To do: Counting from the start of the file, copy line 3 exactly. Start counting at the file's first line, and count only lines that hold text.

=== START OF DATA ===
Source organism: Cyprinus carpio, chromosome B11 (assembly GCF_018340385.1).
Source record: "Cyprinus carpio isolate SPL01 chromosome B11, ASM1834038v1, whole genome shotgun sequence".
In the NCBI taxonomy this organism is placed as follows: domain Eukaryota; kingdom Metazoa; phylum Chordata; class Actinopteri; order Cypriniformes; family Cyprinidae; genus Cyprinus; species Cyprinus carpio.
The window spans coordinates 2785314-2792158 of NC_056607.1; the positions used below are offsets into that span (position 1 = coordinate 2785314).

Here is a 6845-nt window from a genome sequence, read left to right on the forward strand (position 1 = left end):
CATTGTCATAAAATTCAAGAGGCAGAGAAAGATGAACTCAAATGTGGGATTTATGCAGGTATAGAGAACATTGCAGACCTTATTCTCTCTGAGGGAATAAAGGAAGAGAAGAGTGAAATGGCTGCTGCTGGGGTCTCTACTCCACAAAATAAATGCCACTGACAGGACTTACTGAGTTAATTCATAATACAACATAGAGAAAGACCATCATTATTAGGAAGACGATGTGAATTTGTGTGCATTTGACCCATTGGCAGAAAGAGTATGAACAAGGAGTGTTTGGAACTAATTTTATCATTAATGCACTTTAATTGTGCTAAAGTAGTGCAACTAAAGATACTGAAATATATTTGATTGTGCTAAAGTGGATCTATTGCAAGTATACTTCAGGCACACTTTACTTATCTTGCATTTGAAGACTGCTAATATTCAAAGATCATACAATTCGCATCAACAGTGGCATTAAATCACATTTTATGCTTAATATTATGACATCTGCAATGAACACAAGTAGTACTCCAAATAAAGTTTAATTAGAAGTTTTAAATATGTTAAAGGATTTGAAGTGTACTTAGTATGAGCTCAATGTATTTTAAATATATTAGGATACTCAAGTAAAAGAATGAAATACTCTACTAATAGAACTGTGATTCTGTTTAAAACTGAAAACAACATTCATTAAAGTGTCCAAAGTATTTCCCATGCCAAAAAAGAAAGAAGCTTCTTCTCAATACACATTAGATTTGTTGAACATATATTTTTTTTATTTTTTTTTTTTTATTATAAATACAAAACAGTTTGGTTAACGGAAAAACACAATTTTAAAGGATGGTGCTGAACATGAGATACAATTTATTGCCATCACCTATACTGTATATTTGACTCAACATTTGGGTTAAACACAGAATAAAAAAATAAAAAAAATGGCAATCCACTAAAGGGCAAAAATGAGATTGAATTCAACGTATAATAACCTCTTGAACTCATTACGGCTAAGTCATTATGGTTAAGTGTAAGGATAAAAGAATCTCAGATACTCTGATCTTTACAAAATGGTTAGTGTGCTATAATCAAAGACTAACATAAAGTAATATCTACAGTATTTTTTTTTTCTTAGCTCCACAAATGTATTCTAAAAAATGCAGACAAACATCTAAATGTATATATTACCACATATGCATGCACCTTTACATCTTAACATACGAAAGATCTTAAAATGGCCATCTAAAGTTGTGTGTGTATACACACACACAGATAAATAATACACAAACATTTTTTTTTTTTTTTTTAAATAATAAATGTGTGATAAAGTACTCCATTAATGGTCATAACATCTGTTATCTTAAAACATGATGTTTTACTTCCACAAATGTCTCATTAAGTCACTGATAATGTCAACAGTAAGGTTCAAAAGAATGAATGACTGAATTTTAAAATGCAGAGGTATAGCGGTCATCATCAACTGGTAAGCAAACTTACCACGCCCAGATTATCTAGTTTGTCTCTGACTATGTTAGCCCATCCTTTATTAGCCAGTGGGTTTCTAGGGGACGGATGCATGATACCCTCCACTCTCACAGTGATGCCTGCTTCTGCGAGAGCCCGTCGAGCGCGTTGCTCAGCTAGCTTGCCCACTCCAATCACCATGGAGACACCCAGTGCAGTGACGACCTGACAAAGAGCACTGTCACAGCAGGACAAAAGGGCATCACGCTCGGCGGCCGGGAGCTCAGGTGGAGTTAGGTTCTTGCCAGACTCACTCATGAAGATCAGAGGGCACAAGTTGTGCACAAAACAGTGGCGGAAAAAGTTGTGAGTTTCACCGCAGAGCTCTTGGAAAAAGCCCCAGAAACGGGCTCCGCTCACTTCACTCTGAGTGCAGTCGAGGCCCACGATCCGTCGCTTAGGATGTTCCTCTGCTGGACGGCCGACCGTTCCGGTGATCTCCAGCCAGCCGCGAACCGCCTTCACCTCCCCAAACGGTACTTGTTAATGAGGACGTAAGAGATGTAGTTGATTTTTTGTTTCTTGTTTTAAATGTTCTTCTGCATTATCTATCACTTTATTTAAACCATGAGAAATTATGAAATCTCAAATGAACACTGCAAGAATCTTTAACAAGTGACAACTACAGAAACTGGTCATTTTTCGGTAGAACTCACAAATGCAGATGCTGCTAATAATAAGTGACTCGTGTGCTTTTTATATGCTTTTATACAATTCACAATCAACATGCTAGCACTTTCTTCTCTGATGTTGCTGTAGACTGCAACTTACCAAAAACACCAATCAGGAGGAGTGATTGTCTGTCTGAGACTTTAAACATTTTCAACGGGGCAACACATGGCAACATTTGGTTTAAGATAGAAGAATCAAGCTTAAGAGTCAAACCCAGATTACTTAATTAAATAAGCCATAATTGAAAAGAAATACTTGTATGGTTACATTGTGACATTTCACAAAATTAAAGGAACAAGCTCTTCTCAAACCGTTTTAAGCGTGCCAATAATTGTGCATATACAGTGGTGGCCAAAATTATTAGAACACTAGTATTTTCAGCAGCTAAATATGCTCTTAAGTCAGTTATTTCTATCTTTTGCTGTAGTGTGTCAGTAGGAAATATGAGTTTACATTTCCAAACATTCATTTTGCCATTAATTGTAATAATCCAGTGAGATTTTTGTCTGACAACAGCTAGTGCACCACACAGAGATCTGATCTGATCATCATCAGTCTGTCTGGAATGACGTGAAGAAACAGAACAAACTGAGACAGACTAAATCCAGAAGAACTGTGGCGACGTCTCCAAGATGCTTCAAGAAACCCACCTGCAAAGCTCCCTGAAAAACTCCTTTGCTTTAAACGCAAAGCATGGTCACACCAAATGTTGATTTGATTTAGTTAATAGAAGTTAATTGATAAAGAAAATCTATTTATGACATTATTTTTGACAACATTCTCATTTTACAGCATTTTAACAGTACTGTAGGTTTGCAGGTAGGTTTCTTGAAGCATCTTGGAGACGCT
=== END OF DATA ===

In the NCBI taxonomy this organism is placed as follows: domain Eukaryota; kingdom Metazoa; phylum Chordata; class Actinopteri; order Cypriniformes; family Cyprinidae; genus Cyprinus; species Cyprinus carpio.